Tuesday, 27 January 2009

A book by Stuart Montgomery / Little presses display

In Brighton for the Zukovsky A-24 seminar last Friday, H brought me back a present: Stuart Montgomery's Circe, Fulcrum, 1969, picked up for a tiny sum in very good condition (the dustjacket just cracking its surface at the spine, top edge sl. sticky). Lovely book, all brown & green; fabulous wrapper design, end-papers and title-page, image is an Etruscan bronze mirror with a superb incised depiction presumably of Odysseus and Circe.
The poetry's growing on me. A decent version of the Homeric story, verbally textured and slightly disjunctive, is interrupted towards the end by a series of shorter more detached pieces (that I like best), which include more immediate, self-reflexive elements (i.e. it mentions poetry ...).

Fulcrum is one of five presses featured in an exhibition on briefly now at the St Bride Library in London ('the world’s foremost printing, technical and graphic arts library'). The others are: Keepsake, Trigram, Writers Forum, and Gaberboccus. '"Short run": experimental book design and London's little presses' is curated by Rathna Ramanathan.
Here's a very brief account:
It is a nice, quite extensive display in three or four upright vitrines and a couple of lengthy desk cases, in the room that also houses St Bride's collection of printing presses. The displays include books of course, also some archival material such as artwork and photographs of people. The material is not all grouped by press, and the principle of arrangement wasn't entirely clear to me at the private view on Thursday [15th Jan.], but Rathna's talk gave some idea of the ways in which she has thought about the subject.

The show is based on Rathna's PhD, and the selection of presses one suspects was partly determined by what archives were found to be readily available, but it does make for instructive comparisons. She is also a practising designer, so it was interesting to hear her quite practical analysis of how each of these presses functioned, and the consequent stylistic and material aspects of their productions.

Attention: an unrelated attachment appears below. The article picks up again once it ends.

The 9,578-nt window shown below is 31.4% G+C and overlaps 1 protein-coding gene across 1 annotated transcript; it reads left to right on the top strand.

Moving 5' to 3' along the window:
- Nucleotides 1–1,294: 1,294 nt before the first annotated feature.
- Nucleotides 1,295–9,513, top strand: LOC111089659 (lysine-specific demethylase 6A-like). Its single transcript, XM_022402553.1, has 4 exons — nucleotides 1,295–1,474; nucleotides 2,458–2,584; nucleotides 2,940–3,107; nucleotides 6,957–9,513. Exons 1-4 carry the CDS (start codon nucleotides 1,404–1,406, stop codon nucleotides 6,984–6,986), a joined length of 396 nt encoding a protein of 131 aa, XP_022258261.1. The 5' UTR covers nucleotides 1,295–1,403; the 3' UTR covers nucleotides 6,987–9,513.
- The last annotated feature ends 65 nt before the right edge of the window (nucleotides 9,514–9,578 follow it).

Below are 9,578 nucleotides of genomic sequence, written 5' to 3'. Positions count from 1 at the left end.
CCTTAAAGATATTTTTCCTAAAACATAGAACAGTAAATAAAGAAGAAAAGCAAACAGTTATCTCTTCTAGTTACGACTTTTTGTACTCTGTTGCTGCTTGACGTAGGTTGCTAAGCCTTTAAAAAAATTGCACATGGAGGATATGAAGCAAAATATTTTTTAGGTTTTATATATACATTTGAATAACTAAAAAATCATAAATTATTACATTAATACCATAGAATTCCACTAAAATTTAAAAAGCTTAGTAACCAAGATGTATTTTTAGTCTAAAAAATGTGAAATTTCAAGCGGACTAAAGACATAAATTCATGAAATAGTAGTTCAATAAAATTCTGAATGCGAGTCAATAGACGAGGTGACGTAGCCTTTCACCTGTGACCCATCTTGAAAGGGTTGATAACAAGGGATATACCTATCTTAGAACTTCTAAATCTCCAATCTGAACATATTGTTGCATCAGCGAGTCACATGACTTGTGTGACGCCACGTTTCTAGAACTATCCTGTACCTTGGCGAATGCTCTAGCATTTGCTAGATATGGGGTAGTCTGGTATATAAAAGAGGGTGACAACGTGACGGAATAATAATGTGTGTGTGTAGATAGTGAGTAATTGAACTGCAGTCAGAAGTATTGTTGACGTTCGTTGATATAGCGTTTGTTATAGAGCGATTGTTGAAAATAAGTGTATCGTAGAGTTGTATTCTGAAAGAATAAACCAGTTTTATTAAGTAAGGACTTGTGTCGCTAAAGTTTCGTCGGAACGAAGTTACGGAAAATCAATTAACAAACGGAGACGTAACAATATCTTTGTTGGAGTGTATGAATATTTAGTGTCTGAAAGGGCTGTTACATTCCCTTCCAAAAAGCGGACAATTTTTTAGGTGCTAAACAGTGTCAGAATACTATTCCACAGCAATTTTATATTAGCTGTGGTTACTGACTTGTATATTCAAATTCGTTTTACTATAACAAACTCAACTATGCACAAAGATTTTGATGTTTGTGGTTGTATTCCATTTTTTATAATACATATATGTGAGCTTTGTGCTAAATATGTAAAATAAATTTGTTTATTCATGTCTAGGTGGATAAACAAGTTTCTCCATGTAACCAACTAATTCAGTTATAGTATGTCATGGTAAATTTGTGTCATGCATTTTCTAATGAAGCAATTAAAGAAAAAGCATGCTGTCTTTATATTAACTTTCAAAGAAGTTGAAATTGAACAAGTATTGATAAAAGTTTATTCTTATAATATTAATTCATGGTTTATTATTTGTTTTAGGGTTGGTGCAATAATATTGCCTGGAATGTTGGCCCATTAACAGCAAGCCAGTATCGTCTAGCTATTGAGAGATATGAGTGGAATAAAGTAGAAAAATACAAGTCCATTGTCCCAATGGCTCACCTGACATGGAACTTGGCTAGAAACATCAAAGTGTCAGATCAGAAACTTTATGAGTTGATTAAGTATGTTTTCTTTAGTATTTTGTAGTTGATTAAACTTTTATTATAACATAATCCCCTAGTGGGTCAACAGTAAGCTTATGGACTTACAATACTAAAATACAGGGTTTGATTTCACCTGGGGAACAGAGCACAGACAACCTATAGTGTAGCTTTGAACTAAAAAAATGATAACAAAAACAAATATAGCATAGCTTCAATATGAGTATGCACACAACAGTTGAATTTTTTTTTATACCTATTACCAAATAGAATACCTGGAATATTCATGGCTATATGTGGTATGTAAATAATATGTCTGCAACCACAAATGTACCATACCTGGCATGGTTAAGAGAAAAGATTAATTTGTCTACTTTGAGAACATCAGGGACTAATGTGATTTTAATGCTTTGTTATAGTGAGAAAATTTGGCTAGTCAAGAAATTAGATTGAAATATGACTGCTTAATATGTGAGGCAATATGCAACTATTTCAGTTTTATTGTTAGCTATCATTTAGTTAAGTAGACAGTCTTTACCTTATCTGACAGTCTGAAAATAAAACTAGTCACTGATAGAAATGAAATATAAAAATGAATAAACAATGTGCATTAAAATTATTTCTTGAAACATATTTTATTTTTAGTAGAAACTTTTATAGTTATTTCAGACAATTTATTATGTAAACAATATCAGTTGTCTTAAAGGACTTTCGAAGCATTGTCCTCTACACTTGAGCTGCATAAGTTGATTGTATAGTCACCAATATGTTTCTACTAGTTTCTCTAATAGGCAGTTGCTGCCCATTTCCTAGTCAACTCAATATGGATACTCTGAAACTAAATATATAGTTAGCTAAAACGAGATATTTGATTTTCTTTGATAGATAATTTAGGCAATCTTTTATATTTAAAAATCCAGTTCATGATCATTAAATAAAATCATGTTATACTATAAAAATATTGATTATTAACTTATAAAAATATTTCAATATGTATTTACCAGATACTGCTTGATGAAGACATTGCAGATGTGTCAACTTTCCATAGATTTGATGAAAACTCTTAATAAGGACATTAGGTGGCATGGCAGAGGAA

For instance, the Keepsake Press of Roy Lewis was the one most in the 'private press' tradition: letterpress-printed in-house by the proprietor, fairly conventional text layout (and poetic genre), illustrations commissioned from artists of note but not supposed to 'interfere' with the text; a system of signed limited editions, distributed to 'collectors'. At the other extreme, Bob Cobbing's Writers Forum of course, utterly anti-precious, using office printing technology; the production process constituted 'a performance of the text', unlimited editions, extremely open editorial policy (not based on the notion of 'quality'); linked to a whole milieu of performance, workshops, self-help and cooperation (the Association of Little Presses etc.) and general counter-cultural activity.

In between, Fulcrum and Trigram produced high quality books within somewhat more normal commercial parameters -- up to a point. Stuart Montgomery outsourced production to Villiers Publications Ltd., and the books looked conventional, but (aside from being an excellent list) they were distinguished by great cover designs by good contemporary artists. Also the paper is excellent and the printing looks pretty good to me. Additionally, Fulcrum produced 'special' editions of the same books, aimed at collectors. At Trigram by contrast the Benvenistes and Paul Vaughan were totally involved in the design and printing, and profoundly interested in incorporating image with text, and in the 'rhythm' of book construction.